Tension exists within the ranks of Maryland's coaching staff. So does a feeling of urgency and even a little feistiness among coaches. In truth, that's just how Coach Ralph Friedgen wants the tenor of staff meetings.
Yesterday, coaches voted in the presidential election, which reduced the time they have to craft a game plan for Saturday's game at Virginia by one hour. And last week, the tension mounted because of frustration, perhaps even exhaustion, as offensive coaches collaborated on a scheme to exploit Florida State's defense.
They exchanged ideas, some wilder than others. They even argued at times. And, of course, offensive coordinator Charlie Taaffe held veto power. Whatever the impetus, the competitive banter worked, as Maryland compiled 387 yards, more than the Terps (4-4, 2-3 ACC) had recorded in their three previous games combined.
"Whether it was lack of sleep or from working really hard," Friedgen said, "I felt there was a tension on the staff that I had not witnessed since I've been here. I don't think that's all bad. It showed their commitment. . . . I like conflict. When things are going too smoothly, I worry about it."
Players didn't celebrate too long after Saturday night's 20-17 victory over Florida State because the upcoming challenge, at least in Friedgen's eyes, might be more dangerous than the Seminoles. Virginia, whose only loss came at Florida State, will be eager to avenge last season's loss to Maryland, during which intensity rose because of the trash-talking that had taken place beforehand.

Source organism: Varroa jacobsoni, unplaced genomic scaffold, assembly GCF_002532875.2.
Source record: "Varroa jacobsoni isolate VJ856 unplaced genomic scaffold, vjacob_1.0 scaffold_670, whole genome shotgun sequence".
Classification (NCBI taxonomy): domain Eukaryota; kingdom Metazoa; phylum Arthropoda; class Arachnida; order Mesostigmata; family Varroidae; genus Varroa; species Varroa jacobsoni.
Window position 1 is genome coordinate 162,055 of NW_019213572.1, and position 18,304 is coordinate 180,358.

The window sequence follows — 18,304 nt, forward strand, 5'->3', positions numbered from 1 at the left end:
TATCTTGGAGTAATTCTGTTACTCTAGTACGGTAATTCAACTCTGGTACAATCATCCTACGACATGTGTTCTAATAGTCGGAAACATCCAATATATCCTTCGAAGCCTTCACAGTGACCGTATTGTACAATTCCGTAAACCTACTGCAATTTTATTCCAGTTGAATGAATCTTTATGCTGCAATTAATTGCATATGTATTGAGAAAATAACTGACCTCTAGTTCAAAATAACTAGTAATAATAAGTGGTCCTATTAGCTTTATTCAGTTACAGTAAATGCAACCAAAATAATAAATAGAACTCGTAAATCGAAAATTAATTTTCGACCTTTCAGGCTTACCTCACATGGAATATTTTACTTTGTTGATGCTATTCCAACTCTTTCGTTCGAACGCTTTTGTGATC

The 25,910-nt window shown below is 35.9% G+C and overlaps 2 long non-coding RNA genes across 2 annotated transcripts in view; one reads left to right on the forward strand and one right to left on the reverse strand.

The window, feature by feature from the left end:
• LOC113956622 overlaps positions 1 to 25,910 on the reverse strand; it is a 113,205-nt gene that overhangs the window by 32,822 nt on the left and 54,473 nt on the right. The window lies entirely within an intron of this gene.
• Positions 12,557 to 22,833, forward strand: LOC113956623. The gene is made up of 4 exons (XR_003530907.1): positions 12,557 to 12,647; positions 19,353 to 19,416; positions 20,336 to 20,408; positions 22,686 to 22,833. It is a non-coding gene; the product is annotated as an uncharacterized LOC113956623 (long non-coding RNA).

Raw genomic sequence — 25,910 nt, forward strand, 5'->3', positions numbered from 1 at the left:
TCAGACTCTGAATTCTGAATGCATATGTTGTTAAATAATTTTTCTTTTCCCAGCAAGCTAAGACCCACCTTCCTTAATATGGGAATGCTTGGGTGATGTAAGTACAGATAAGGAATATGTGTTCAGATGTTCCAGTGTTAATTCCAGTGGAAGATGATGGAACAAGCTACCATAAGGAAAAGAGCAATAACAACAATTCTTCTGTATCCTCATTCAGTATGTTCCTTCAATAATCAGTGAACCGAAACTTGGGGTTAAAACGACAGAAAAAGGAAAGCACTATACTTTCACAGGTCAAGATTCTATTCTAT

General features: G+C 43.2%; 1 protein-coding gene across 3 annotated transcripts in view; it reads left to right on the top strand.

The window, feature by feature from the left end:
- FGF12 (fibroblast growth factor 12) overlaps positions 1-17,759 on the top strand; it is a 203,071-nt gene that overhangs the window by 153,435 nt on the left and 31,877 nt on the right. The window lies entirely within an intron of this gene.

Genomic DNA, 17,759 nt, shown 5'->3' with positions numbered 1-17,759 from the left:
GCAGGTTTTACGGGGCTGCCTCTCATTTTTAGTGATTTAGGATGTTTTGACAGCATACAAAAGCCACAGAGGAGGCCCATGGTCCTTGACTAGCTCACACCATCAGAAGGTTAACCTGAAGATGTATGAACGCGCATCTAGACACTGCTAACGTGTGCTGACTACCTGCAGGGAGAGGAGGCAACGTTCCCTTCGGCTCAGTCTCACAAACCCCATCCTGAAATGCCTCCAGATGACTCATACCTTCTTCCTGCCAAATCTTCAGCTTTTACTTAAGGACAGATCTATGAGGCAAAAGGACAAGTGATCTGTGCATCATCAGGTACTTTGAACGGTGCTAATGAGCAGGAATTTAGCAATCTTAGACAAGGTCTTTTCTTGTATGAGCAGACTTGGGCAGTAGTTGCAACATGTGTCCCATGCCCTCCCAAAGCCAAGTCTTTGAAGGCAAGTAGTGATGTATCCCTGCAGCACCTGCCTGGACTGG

At least now, though, Maryland players feel they have resurrected their season. The Terps need two wins in their remaining three games to become bowl eligible for the fourth consecutive season.
"It feels better, to say the least," senior captain Domonique Foxworth said. "The atmosphere around here has changed tremendously."
Before the season, Friedgen said, there was a feeling among the young players that success was almost ensured after three straight 10-win seasons. Then frustration came when players' hard work was not rewarded with immediate success. With three games remaining, players, both young and experienced, realize many of their goals are still in sight.
"In the middle of the season, we didn't really adjust our goals," Foxworth said. "But we're back on track now."
Degrees of Success
During Friedgen's three-year tenure, 58 of 66 eligible seniors have graduated, Maryland has announced. All 19 of the current football seniors are on track to graduate during the 2004-05 academic year.
Overall, Maryland's scholarship student-athletes who entered college in the fall of 1997 graduated at a 67 percent rate, according to data recently released by the NCAA and the Department of Education. That is the school's second-best mark in the past seven years. Four Maryland programs -- gymnastics, women's soccer, women's tennis and women's track and field -- graduated 100 percent of their student-athletes.
Friedgen Thanks Fans
Friedgen commended the behavior of the fans after the Florida State game and met the group of students that created what he described as a 400-square-foot banner that was displayed in the upper deck Saturday. The banner's message: Protect this house.
"I'm really proud with the way the fans handled themselves after the game," Friedgen said. "I think we're learning in football and basketball how to handle big wins."
Maryland is expected to be without offensive lineman Brandon Nixon, who has yet to recover from a high ankle sprain. Wide receiver Dan Melendez is doubtful because of an undisclosed injury. Linebacker Wesley Jefferson and tight end Rob Abiamiri are questionable because of undisclosed injuries. Wide receiver Steve Suter (hamstring) and safety Ray Custis (groin) are probable. Wide receiver Derrick Fenner, who was limited against Florida State, has fully recovered from an ankle injury. . . . Friedgen said Florida State's interior defensive linemen were the toughest he has ever remembered seeing in college football.